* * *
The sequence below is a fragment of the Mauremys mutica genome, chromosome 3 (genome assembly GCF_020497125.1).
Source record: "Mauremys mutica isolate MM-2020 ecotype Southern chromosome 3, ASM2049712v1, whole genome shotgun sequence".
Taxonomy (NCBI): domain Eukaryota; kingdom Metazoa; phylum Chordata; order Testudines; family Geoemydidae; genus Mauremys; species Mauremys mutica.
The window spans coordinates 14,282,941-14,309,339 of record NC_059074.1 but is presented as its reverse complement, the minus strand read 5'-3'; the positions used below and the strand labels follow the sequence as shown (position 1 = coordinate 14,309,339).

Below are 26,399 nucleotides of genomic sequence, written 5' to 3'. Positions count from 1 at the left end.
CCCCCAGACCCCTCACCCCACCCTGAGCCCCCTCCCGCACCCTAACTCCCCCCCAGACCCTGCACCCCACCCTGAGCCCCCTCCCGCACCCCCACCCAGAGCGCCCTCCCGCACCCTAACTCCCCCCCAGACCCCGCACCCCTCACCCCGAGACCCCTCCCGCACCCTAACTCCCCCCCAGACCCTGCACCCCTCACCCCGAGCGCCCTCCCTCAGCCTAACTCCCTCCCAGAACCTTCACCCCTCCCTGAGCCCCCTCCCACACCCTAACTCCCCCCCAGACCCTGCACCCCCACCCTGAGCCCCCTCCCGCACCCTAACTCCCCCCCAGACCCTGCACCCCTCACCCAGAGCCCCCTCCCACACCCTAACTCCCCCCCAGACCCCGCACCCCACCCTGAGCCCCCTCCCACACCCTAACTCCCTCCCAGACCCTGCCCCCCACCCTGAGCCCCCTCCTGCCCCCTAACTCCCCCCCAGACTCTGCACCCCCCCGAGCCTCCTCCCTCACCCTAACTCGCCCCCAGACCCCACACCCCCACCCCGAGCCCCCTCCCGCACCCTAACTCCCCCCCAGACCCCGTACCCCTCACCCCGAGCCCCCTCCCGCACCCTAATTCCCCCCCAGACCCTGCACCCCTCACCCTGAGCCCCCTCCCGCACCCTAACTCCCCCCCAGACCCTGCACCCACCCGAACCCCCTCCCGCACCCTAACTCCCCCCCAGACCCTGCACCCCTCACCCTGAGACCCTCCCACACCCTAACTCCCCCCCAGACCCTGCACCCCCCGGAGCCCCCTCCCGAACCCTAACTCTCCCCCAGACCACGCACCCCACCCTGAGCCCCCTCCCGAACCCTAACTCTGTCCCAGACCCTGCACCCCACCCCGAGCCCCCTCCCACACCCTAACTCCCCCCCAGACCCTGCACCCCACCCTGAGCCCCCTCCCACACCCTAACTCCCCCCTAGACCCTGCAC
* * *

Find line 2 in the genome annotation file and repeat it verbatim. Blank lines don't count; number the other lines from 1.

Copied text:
Source record: "Mauremys mutica isolate MM-2020 ecotype Southern chromosome 3, ASM2049712v1, whole genome shotgun sequence".